To identify the varying contributions of the proximal and distal portions of the subsheath of the extensor carpi ulnaris (ECU) to its stability, evaluate the correlation of ulnar groove depth and ECU subluxation, and observe the effect of forearm and wrist positions on ECU stability.

Extensor carpi ulnaris tendon position relative to the ulnar groove was measured in 10 human cadaveric specimens with the subsheath intact, partially sectioned (randomized to distal or proximal half), and fully sectioned. Measurements were obtained in 9 positions: forearm supinated, neutral, and pronated and wrist extended, neutral, and flexed. Ulnar groove depth was measured on all specimens.

In 7 of 10 specimens with an intact subsheath, the ECU tendon subluxated out of the groove in at least 1 forearm-wrist position. We noted the subluxation of the ECU tendon in all wrist-forearm positions with the exception of pronation-extension in at least 1 specimen. For partial subsheath sectioning, tendon displacement markedly increased after distal subsheath sectioning but not after proximal sectioning. For full subsheath sectioning, wrist flexion produced subluxation in all forearm positions, and forearm supination produced subluxation in all wrist positions. Maximum displacement occurred in supination-flexion. There was no correlation between ulnar groove depth and ECU subluxation.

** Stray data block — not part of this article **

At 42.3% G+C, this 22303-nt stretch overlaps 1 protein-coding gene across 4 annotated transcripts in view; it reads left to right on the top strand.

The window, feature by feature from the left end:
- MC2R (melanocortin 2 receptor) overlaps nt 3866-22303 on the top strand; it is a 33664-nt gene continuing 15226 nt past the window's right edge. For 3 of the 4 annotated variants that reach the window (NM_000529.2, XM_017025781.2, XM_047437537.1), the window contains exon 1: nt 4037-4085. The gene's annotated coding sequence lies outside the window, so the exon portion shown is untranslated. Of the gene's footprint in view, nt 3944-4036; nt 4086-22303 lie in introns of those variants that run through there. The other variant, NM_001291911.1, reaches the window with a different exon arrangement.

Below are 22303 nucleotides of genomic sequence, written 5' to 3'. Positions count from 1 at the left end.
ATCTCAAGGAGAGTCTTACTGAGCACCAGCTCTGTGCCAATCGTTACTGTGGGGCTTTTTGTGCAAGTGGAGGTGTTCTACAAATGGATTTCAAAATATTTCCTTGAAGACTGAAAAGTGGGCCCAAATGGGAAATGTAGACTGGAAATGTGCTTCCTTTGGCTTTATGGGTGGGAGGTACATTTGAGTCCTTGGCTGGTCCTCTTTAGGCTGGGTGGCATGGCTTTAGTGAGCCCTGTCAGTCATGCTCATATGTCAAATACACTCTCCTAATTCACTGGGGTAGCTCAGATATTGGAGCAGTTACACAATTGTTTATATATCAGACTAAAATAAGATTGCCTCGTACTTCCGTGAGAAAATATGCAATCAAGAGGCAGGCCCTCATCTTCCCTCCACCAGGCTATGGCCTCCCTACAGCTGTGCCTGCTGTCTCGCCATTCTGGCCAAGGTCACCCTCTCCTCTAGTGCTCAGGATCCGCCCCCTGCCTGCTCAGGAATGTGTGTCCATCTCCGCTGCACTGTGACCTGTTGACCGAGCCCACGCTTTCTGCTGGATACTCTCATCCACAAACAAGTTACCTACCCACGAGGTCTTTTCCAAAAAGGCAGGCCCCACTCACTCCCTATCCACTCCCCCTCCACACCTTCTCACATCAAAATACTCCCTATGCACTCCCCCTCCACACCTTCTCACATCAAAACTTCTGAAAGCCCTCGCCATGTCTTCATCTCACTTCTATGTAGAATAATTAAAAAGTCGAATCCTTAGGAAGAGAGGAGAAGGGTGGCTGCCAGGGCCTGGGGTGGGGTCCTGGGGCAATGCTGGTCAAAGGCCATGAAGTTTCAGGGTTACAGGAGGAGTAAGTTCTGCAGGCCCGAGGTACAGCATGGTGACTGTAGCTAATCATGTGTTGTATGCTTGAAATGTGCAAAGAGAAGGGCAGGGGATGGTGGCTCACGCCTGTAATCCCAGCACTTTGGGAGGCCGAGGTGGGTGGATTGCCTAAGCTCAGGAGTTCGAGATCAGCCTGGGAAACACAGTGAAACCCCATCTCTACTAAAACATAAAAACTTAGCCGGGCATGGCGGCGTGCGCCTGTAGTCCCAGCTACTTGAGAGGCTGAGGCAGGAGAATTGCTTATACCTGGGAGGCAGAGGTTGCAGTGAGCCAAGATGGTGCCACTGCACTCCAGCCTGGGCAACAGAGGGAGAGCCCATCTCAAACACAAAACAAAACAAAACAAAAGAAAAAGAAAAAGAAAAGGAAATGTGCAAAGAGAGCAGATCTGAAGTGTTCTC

Mild tendon subluxation occurred in the intact specimens in most tested positions. Two positions were remarkable for their consistency in maintaining the tendon within the groove: pronation-neutral and pronation-extension. In fully sectioned specimens, the greatest subluxation occurred in supination-flexion, with supination and flexion independently producing subluxation. Partial sectioning demonstrated that the distal portion of the subsheath played a more important role than the proximal portion in stabilizing the ECU.

Subsheath repair or reconstruction should target the distal portion of the subsheath. During postinjury rehabilitation or following surgical reconstruction, combined forearm supination and wrist flexion should be avoided.